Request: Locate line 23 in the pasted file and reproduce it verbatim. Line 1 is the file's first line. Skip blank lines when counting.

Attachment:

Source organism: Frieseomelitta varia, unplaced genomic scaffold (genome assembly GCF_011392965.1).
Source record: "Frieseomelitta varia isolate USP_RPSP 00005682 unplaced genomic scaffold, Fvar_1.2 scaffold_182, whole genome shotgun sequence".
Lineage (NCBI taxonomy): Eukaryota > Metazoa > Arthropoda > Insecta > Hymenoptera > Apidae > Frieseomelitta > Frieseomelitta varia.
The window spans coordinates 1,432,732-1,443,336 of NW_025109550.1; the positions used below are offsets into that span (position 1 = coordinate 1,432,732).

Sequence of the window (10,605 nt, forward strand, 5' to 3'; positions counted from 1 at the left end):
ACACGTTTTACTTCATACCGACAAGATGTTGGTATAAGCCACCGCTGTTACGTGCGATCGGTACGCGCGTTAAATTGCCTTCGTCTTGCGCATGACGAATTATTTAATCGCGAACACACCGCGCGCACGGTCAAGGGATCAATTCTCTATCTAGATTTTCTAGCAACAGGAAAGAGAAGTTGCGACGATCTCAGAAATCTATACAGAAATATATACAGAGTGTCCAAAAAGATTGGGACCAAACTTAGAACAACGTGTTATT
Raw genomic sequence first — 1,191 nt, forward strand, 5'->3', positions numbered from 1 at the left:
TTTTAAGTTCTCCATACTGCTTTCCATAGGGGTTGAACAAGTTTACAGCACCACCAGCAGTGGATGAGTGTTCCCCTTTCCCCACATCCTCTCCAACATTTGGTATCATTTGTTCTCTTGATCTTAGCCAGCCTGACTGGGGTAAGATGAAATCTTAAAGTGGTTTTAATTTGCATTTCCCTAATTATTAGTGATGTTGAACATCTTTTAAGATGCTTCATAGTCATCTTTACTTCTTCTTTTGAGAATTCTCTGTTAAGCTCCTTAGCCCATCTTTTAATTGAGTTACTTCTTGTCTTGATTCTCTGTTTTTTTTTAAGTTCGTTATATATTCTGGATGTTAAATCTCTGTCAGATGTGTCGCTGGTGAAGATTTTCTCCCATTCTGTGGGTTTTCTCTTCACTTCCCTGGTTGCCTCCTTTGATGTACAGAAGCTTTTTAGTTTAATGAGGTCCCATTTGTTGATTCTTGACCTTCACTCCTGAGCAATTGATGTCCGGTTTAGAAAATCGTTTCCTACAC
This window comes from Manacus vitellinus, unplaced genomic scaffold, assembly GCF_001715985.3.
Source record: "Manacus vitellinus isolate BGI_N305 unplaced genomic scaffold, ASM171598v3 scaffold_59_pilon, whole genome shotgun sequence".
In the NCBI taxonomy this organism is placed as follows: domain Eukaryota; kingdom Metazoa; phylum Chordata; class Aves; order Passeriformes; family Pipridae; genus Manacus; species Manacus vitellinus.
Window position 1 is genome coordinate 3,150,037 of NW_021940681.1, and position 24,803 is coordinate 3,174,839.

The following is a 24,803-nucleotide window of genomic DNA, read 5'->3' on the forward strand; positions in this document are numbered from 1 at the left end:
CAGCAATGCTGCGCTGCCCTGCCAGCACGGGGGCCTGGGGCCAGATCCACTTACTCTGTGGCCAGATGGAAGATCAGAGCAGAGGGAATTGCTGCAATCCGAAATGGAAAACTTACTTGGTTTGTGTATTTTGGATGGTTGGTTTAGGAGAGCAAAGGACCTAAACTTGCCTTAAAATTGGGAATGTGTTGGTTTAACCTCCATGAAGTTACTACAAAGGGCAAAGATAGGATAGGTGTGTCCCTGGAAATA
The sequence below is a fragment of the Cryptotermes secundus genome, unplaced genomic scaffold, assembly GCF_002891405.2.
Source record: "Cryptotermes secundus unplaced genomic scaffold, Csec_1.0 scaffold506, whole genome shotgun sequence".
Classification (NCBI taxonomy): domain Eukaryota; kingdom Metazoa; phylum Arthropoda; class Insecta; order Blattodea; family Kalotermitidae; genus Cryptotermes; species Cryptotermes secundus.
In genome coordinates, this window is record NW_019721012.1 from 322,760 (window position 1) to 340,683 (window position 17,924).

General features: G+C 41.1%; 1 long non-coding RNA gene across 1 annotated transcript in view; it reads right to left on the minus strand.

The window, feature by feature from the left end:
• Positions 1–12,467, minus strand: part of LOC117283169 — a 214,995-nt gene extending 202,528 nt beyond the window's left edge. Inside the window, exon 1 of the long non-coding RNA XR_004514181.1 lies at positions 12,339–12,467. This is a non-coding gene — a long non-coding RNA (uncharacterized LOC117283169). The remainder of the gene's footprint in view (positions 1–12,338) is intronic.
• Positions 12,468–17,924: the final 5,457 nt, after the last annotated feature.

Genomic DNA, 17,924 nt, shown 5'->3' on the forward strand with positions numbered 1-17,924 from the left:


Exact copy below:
Genomic DNA, 17,924 nt, shown 5'->3' on the forward strand with positions numbered 1-17,924 from the left: